If the impairment does not meet or equal the criteria of a Listing, the claimant must prove that her impairment prevents her from performing her past relevant work. See 20 C.F.R. § 404.1520(a)(4)(iv), (f); § 416.920(a)(4)(iv), (f). At step four, the Commissioner "will first compare [the Commissioner's] assessment of [the claimant's] residual functional capacity ["RFC"] with the physical and mental demands of [the claimant's] past relevant work." 20 C.F.R. § 404.1560(b); § 416.960(b). "Past relevant work is work that [the claimant has] done within the past 15 years, that was substantial gainful activity, and that lasted long enough for [her] to learn to do it." 20 C.F.R. § 404.1560(b)(1); § 416.960(b)(1). If the claimant is capable of performing her past relevant work, the Commissioner will find that she is not disabled. 20 C.F.R. § 404.1560(b)(3); § 416.920(f). The claimant bears the burden of establishing that the impairment prevents her from performing past work. Reynolds-Buckley, 457 F.Appx. at 863.

The ALJ found that plaintiff has a high school education and was an individual closely approaching advanced age on the alleged onset date. (R. 21.) The ALJ made the following findings regarding plaintiff's RFC:

[T]he claimant has the residual functional capacity to perform light work... with the clarifications or deviations as noted hereafter. The claimant can lift and/or carry up to twenty pounds occasionally and up to ten pounds frequently. She can sit for up to two hours at a time in order to complete a normal, eight-hour workday. She can stand and/or walk for up to two hours at a time in order to complete a normal, eight-hour workday. She can use her left upper extremity and both of her lower extremities without limitation in regards to pushing or pulling movements. The claimant experiences a moderate level of pain in her back and right arm, which occasionally has only a moderate affect [sic] on her ability to concentrate during an eight-hour workday. She has moderate limitations regarding the use of her right upper extremity, which only occasionally affects her ability to perform repetitive actions such as simple grasping, pushing or pulling arm controls or performing fine manipulation. The claimant has no communicative or visual limitations.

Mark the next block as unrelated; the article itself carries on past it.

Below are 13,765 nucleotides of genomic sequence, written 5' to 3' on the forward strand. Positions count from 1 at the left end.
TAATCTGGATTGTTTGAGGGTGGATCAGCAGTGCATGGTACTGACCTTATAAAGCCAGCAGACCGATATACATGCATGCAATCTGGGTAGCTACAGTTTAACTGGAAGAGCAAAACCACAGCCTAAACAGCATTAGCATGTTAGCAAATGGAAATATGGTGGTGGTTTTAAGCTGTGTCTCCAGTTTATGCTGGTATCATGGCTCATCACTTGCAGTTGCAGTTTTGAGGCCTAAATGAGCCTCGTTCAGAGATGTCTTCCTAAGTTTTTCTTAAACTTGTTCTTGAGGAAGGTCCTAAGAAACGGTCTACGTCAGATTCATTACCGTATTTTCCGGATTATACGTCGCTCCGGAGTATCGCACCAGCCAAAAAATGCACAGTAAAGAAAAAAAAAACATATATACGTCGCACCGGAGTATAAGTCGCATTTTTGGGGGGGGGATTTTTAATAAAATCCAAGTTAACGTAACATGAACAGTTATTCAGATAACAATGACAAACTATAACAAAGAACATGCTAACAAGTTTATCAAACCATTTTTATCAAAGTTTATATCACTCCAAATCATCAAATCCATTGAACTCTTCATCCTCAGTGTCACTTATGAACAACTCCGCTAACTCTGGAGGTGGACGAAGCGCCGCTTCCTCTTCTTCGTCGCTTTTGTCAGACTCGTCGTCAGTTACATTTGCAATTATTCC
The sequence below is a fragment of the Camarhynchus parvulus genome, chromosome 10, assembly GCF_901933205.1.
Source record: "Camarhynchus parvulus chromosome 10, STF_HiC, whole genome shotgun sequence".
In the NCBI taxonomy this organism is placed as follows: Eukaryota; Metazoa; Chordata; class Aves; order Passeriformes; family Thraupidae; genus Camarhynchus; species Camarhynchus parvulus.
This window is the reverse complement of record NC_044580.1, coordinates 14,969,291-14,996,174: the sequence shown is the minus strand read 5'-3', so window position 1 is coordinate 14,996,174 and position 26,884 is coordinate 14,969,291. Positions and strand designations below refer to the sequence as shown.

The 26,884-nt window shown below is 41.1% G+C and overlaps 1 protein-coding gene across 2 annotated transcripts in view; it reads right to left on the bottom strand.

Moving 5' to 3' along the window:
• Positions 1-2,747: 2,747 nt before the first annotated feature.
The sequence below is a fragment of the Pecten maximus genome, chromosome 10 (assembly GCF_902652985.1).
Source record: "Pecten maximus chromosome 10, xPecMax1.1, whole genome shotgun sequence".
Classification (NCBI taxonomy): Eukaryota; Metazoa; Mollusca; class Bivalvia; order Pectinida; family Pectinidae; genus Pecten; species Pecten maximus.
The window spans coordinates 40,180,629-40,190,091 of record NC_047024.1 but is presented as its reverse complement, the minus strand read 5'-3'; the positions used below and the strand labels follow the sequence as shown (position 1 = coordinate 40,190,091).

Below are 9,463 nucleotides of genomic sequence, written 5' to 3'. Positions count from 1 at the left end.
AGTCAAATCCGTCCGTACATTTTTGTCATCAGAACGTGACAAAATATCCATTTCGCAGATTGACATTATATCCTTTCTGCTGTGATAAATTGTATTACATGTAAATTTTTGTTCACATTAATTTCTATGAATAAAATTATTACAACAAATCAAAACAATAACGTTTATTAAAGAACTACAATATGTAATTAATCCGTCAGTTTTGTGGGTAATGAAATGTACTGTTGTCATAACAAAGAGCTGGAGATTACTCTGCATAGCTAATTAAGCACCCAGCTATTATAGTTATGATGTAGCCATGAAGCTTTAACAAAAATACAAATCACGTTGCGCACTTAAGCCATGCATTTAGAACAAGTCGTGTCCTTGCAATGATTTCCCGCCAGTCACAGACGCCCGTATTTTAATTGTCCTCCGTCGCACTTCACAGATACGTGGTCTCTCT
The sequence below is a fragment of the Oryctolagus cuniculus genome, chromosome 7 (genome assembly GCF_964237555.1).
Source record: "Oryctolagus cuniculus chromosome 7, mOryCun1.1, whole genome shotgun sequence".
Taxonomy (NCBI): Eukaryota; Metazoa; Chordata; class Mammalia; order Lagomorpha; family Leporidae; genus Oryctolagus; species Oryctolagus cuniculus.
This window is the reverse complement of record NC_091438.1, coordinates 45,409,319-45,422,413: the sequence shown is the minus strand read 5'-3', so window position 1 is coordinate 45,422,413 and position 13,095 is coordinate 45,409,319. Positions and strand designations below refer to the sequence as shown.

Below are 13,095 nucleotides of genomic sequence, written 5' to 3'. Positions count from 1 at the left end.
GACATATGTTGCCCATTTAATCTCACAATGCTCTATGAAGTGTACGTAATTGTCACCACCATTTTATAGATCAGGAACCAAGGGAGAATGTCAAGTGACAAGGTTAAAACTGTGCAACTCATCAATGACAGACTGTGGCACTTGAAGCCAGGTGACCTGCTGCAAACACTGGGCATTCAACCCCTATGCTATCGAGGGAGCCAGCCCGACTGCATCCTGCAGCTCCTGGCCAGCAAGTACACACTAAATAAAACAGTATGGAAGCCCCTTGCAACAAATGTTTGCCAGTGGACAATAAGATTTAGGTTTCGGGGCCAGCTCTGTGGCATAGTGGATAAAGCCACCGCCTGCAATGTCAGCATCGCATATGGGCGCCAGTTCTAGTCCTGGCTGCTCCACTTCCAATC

(R. 16.)

5. Other Work in the National Economy

If the claimant establishes that she is unable to perform her past relevant work, the Commissioner must show that the claimant-in light of her RFC, age, education, and work experience-is capable of performing other work that exists in substantial numbers in the national economy. Reynolds-Buckley, 457 F.Appx. at 863; see also 20 C.F.R. § 404.1520(c)(1); § 416.920(g). The regulations provide:

If we find that your residual functional capacity does not enable you to do any of your past relevant work... we will use the same residual functional capacity assessment when we decide if you can adjust to any other work. We will look at your ability to adjust to other work by considering your residual functional capacity and the vocational factors of age, education, and work experience.... Any other work (jobs) that you can adjust to must exist in significant numbers in the national economy (either in the region where you live or in several regions in the country).

20 C.F.R. § 404.1560(c)(1); § 416.960(c)(1). If the claimant is not capable of performing such other work, the Commissioner must find the claimant disabled. 20 C.F.R. § 404.1520(g); § 416.920(g).

The ALJ consulted a Vocational Expert ["VE"] to determine whether any jobs exist in the national economy that plaintiff could perform, considering her RFC, age, education, and work experience. The VE testified that an individual with plaintiff's limitations and vocational factors could perform plaintiff's past relevant work as a teacher's aide and a cashier, and that individual could perform the jobs of packager of small parts, price tagger, and storage facility clerk, which are jobs that exist in significant numbers in Alabama and in the national economy. (R. 43-44.)

Because the ALJ found that jobs consistent with plaintiff's RFC and vocational factors exist in significant numbers, the ALJ found that plaintiff was not disabled. (R. 22.)